She insists that the work is not political but the eerie half-light of torches, the icy recreation of huddled dead bodies, conjures up her scarcely contained bitterness. "What is important for me as an artist in a divided country is to reflect on how to deal with the representation of truth and history. My goal is to explain the reality - it does not mean that I give the answer, who is right and wrong, who is bad and good. I make no ideological judgement. People can discover for themselves."
There is nothing eerie or threatening about the startlingly intricate embroideries by Kyungah Ham and no clue to the unique way they are created or the fear that their production engenders in the artist.
On show are chandeliers in glorious colours. It is worth reproducing the notes alongside one. "What you see is the unseen / Chandeliers for Five Cities SK 01-05B, 2018-2019, North Korean hand embroidery, silk threads on cotton, middle man, smuggling, bribe, tension, anxiety, censorship, ideology, wooden frame, approx. 1,600 hrs/2 persons, 160×247cm."
These elliptic words only hint at a remarkable project which had its early inspiration in the 1970s when a young Kyungah Ham would find propaganda leaflets sent from North Korea tied to helium balloons. In those days children were rewarded for handing in the leaflets at school for their contribution to South Korea's ideological war with the North.
By 2008, when she found another leaflet under the gate of her parents' home, she had become a multi-media artist and distrusted much of the history she had been taught. She also knew that South Koreans were sending leaflets of their own over the border. That was her motivation. She decided to reach out to unknown artisans in the North by sending them designs which they could sew into embroidery.
Easier said than done. She had to find an intermediary in China or Russia who could get into North Korea.
"At first I sent photographs but they were too heavy and too big and too easy to be confiscated. The second time I drew the designs on A4 paper but I had to rely on the intermediary to get the drawings through. Everybody needed a bribe, and then I would have to wait for maybe 10 months, waiting, waiting, waiting. Will he show up? Will he need more bribes? I never knew where the works were or what was happening to them. It felt like a disaster. I don't know the artisans. Sometimes the design has been damaged or the product differed from my intended form.
"One of the artisans simply took my money and did no work. Pieces have often come back folded up in black plastic bags, smelling of cigarette smoke."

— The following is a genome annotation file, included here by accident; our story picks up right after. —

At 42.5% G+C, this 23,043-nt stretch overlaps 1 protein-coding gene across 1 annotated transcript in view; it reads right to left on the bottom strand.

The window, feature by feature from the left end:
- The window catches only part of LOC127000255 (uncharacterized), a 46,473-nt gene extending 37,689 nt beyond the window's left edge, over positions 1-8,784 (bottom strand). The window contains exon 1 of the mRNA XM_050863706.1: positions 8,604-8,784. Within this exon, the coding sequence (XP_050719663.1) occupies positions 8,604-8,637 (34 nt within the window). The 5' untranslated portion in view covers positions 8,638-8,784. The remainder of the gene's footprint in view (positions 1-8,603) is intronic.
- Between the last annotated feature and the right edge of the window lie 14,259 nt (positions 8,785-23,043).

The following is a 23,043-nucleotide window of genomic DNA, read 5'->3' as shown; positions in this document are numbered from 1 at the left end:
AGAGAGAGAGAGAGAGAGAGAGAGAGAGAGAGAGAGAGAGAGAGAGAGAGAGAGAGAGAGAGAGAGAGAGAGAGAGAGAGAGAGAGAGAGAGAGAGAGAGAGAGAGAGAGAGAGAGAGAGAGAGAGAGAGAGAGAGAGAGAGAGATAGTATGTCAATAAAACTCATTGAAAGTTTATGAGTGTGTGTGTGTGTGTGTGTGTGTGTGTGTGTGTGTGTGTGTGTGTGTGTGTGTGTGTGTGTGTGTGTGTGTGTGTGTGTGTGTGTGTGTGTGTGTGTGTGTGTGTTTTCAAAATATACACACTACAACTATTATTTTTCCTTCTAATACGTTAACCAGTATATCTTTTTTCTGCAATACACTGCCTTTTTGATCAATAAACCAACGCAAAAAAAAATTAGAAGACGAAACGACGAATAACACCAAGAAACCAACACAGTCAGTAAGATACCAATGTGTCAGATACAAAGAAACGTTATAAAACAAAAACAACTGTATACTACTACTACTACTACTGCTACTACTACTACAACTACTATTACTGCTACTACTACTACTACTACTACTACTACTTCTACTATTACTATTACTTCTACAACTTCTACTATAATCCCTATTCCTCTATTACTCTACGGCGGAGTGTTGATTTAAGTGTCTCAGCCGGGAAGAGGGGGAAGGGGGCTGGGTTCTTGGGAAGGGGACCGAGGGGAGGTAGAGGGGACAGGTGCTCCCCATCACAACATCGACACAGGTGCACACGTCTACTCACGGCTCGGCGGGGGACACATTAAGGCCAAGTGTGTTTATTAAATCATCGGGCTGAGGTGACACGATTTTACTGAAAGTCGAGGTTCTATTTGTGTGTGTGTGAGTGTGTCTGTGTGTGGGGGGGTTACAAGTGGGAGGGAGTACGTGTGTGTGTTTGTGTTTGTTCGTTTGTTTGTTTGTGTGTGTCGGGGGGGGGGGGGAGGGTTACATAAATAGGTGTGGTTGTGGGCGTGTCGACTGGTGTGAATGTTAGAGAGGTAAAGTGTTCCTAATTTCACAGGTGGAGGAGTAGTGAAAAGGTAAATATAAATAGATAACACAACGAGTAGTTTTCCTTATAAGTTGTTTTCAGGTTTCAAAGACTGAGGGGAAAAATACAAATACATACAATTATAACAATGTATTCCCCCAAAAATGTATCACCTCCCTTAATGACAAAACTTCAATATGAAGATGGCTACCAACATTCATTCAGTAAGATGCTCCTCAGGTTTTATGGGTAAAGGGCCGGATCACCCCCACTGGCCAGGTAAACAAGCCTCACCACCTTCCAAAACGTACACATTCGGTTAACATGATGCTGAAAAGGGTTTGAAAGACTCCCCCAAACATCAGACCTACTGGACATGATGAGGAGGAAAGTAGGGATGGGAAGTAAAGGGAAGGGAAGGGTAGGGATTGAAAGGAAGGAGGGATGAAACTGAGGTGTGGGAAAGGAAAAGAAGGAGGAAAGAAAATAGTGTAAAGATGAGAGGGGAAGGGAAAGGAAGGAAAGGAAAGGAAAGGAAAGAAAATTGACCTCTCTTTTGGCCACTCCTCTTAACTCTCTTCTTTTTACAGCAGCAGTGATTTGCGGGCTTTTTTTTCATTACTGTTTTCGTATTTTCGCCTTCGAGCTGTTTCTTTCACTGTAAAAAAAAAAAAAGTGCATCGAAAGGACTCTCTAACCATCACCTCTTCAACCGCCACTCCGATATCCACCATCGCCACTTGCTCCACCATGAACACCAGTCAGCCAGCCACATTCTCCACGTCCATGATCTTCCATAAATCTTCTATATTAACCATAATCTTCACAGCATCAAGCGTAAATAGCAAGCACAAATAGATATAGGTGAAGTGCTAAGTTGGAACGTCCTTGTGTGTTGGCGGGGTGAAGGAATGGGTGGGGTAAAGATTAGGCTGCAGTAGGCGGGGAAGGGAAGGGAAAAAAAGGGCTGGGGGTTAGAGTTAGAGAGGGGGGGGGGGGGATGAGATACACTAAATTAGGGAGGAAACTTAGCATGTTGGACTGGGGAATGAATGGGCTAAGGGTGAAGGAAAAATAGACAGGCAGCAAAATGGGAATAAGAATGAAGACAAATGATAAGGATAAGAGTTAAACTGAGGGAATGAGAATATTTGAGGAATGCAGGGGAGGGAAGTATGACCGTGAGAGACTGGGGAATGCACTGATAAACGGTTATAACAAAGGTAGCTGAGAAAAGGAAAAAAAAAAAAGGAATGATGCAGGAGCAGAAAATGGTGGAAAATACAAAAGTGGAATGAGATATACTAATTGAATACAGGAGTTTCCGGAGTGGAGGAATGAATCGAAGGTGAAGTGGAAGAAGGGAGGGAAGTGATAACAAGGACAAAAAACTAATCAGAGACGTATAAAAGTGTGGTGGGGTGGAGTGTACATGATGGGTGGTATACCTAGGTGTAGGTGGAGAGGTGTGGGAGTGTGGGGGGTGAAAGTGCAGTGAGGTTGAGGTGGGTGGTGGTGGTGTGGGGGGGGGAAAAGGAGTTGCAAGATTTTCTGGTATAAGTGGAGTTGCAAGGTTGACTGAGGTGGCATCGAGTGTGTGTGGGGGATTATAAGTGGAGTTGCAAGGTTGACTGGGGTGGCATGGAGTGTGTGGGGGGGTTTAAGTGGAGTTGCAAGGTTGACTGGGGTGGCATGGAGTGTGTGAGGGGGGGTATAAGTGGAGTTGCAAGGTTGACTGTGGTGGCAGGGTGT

Of course, she can never meet her collaborators, though sometimes a name is subtly inserted into an embroidery which helps her know who does the best work, and sometimes she slips in hand cream and cosmetics with her designs.
"It's great for them because they never see things like that, but I am always aware that they are in greater danger than I am. If they are caught they can be imprisoned or executed."
As the caption notes, the embroidery of one of her series of chandeliers took 1,600 hours to complete and involved two artisans. What it does not capture is that it is a fabulous work combining the technological know-how of the South with the traditional craftsmanship of the North.
There is an added symbolism to her representation of chandeliers.
"We don't have them in Asia and Africa," she says. "It's very western. It is like something you would find in a party or a palace which is celebrating something. Our history was made by powerful countries and we are victims of the US, the Chinese, the foreign powers, which divided Korea. But now the power of those countries is passing, which is why these chandeliers are either falling or already on the ground.
"You have to look for the story behind the stitches. They are beautiful, pretty like a peacock, and they make the audience pay attention to the story behind. It is like a voice from the North."
All this comes at a price. "I'm in danger in two places because these two governments, these two ideologies, they do not make contact but I have heard that they know me and I have been really scared. I postponed my summer show 11 times because of the domestic situation. You cannot imagine how many times I went to the emergency room. I fainted in a plane on my way to meet an intermediary because of the stress. I was really sick and I thought, I don't want to work on this, but then, I thought, this is the reality so I must learn to take it very naturally."
She struggles to find the right words in English to express her feelings: "This is really torturing to me. The conflict inside me is the reality of South and North Korea. I ask myself, 'what if North Korea disappears and there is peace for both countries, what if it changes?' My work is a witness to the conflict now which will eventually be shown in museums."
She smiles wryly: "My intermediary asked me not to be famous but I am an artist and I have to interpret the situation in art. That is my mission."
Negotiating Borders runs at the Korean Cultural Centre, London, until November 23